- Located on the edge of the Forêt de Soignes to the west of Brussels, Auderghem ("old dwelling") developed at the site of the Val Duchesse convent. A hamlet arose beginning in the second half of the 13th century along the roads connecting Brussels to Wavre and Tervuren. Auderghem once formed a part of the village of Watermael, namely, it comprised the residential area (approximately 1,600 inhabitants in the mid-19th century) along the chaussée de Wavre. On 1 January 1863 Auderghem became an autonomous commune.Rapid development and modernization took place following a link to Brussels via trams in 1901 and, especially, completion of the boulevard du Souverain, finished in 1910 by the national government and named for King Leopold II, who had died the previous year. A residential suburb within the Brussels Capital Region, it is the community noted for hosting the majority of Japanese expatriates in the metropolitan area.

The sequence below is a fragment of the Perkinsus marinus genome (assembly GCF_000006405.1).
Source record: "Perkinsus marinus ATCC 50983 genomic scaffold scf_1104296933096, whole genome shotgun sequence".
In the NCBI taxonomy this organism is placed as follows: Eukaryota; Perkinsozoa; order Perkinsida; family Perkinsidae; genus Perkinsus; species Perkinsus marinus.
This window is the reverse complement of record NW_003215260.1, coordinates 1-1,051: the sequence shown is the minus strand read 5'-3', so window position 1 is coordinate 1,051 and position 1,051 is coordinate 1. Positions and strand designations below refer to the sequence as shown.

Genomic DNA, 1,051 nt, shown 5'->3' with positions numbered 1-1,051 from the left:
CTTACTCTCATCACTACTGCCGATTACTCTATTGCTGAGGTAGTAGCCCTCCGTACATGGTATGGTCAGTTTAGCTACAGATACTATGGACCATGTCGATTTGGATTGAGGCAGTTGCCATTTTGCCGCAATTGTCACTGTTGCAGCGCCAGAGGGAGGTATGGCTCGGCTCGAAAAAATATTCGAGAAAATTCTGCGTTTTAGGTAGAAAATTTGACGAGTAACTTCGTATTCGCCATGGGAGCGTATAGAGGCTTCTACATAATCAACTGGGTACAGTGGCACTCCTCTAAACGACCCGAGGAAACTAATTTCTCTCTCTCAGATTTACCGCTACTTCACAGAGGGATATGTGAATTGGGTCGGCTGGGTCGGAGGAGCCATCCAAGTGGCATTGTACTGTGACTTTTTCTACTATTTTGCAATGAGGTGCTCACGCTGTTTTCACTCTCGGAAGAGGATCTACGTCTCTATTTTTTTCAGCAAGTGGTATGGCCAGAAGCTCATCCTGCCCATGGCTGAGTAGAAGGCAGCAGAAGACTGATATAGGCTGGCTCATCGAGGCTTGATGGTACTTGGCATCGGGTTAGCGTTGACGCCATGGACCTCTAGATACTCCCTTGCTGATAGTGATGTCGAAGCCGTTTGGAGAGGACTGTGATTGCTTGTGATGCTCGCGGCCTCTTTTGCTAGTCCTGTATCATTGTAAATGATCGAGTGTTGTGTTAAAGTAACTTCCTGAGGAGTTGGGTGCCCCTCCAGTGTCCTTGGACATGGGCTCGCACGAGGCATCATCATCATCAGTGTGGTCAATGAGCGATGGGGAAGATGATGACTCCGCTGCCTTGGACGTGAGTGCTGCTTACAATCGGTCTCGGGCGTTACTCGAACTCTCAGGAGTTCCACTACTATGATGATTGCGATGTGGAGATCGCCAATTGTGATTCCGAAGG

Historical Dictionary of Brussels. Paul F. State.